Municipality in court for cutting off water to school with 500 learners

Judge orders Mogale City to immediately reinstate the water supply to Krugersdorp school

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Illustration: Lisa Nelson

  • Mogale City Municipality must immediately restore water supply to John Martin Catholic School in Krugersdorp, the High Court has ordered.
  • The school has been fetching water for its almost 500 learners from a nearby church since April.
  • The municipality had not taken the matter seriously, the judge said, ordering the municipal manager and his attorneys to say why they should not personally pay the costs of the court application.

A Johannesburg High Court judge has ordered Mogale City Municipality to immediately reinstate the water supply to a local school.

The John Martin Catholic School in Krugersdorp, in an urgent application which came before acting Judge Zubair Khan, said since the water was cut off in April this year, almost 500 learners and staff were forced to fetch water in buckets for ablution from a nearby church.

While the municipality opposed the application, Judge Khan said neither its municipal manager nor its attorneys had taken the matter seriously, in spite of it concerning the constitutional rights of children. The judge has put them on terms to file affidavits to explain why they should not have to personally pay the costs of the application.

He also reported the advocate acting for the municipality to the Legal Practice Council for his conduct during the proceedings.

In his ruling, which he gave extempore and which has been transcribed, Judge Khan said the school was situated in an impoverished area and catered largely for underprivileged children.

Whilst it was a private school, it charged fees of only R4,000 a year.

There had been mismanagement, but a proper system had now been put in place and a new board was attempting to “clean up the mess”.

He said there had been protracted negotiations with the local authority over the water bill but, in April this year, the water was cut off.

Since then, water was collected in buckets from a Catholic church across the road.

The papers indicated that the municipality had dug in its heels, and was demanding money for estimated consumption readings, some of which had become prescribed, as well as other sundry charges.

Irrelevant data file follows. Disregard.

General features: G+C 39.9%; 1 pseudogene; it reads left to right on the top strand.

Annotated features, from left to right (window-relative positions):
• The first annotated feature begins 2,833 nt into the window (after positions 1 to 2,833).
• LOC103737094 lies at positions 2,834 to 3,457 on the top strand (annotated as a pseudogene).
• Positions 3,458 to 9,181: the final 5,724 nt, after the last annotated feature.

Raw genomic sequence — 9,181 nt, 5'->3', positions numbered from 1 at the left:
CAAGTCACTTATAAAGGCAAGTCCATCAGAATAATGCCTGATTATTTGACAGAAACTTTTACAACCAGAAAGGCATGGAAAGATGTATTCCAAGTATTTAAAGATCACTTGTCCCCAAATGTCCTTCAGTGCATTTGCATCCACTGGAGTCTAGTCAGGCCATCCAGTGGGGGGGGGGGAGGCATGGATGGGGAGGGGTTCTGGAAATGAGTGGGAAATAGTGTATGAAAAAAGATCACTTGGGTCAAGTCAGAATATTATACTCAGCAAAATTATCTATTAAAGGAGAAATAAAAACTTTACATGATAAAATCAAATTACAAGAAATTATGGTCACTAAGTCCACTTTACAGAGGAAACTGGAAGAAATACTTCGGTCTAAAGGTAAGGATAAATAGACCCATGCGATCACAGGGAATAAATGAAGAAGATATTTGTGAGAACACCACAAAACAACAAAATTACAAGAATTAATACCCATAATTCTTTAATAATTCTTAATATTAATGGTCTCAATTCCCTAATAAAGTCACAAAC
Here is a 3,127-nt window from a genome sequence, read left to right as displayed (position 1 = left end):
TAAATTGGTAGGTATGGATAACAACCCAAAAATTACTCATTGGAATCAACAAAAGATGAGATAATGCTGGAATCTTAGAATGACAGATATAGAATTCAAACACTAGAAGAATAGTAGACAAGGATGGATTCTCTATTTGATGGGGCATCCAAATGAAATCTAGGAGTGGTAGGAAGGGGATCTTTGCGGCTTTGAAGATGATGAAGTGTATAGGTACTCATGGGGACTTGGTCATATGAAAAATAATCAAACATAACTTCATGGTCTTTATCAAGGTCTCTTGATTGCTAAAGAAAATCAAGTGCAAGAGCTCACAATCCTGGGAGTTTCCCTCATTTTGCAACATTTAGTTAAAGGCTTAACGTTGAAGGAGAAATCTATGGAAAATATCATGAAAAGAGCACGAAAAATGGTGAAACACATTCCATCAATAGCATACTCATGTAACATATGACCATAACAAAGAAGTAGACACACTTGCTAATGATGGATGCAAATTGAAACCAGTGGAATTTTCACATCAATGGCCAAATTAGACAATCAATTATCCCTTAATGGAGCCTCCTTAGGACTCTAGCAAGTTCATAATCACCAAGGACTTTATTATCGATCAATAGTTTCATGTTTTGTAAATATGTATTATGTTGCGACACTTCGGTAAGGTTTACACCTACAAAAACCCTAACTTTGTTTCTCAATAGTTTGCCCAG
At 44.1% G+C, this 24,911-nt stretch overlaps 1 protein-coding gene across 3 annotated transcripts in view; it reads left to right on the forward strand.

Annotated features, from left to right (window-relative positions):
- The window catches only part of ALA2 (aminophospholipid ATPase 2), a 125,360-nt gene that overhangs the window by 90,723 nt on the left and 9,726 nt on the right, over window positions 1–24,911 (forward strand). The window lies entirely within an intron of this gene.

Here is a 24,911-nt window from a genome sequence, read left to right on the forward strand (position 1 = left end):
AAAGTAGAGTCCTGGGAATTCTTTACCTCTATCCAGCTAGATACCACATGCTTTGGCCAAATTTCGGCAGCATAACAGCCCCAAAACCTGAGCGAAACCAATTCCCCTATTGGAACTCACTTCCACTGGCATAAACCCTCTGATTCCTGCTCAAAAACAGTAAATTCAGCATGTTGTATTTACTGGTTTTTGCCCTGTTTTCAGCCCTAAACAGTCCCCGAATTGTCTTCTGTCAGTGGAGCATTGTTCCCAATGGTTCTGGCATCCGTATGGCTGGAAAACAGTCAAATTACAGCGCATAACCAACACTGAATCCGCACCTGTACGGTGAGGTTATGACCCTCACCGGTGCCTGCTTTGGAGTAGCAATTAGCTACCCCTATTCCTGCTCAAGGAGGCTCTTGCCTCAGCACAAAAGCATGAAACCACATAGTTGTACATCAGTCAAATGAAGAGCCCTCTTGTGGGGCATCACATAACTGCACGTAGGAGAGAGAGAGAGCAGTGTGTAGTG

He said at one stage, when he stood the matter down for representatives of the school to be in attendance, the advocate for the municipality, Emmanuel Sithole, had become agitated, “complaining loudly”.

“He slapped his papers down on the desk. He smacked his hand on the table,” Judge Khan said.

Sithole had also said he was appearing in another court on the same day.

Having regard to the Constitution and the rights of children, Judge Khan said he directed the municipality to give the school all of its municipal accounts, dating back to 2017, by 4pm on that day.

But these were never handed over.

The judge also ordered that the municipality’s legal manager come to court the following week, with the hope of resolving the impasse through negotiation but no one arrived.

When the matter was called, counsel for the school handed up a draft settlement agreement and said advocate Sithole needed to simply forward an email confirming that it could be made an order of court.

But no email came.

Judge Khan said, “My registrar called his number repeatedly between 1pm and 1:40 pm and Mr Sithole did not take any phone calls despite his cellphone ringing.”

Sithole then sent an email to the registrar saying he could not attend court, suggesting an online hearing, and that he had to fetch his child from school.

“I refrain from making further comments regarding this email but believe that such conduct of Mr Sithole must be reported to professional bodies,” Judge Khan said.

He said it was clear that there was an ongoing dispute about the bill and charges which had been unilaterally raised without explanation.

It was perplexing that the municipality had still not produced the accounts, as directed by the court, he said.

“This is in clear contravention of their obligations in terms of the Municipal Systems Act read with the relevant bylaws. The applicant [the school] says that they have been attempting to procure municipal accounts for many months and have been unsuccessful.”

The judge said the municipality was not taking the matter seriously and had distanced itself from its constitutional obligations.

He said the school had offered to pay over R400,000 immediately, albeit in protest, and the municipality had failed to “snatch this bargain”.

His registrar, when he could not contact Sithole, had also attempted to contact the municipality’s attorneys, Madhlopa Thenge Inc, but these calls were also unanswered and nobody returned the calls, in spite of him leaving messages.

The attorneys had also not attended court which was “further shocking conduct where an attorney merely acts as a labour broker to pass work from a client to an advocate without partaking in the legal process”.

He said the attorneys and the City manager could file affidavits explaining why they should not be held personally responsible for the costs of the application, which he granted on a punitive scale.

He directed the municipality to immediately restore the water at the school and directed that the school take legal action within 30 days against the municipality to finally sort out the billing mess.

He also ordered the municipality to rectify the school’s account and remove certain charges, including those that had become prescribed.

He directed that the school make the R400,000 payment as a “pre-estimation of any monies which may be due”.

TOPICS:  Education Water

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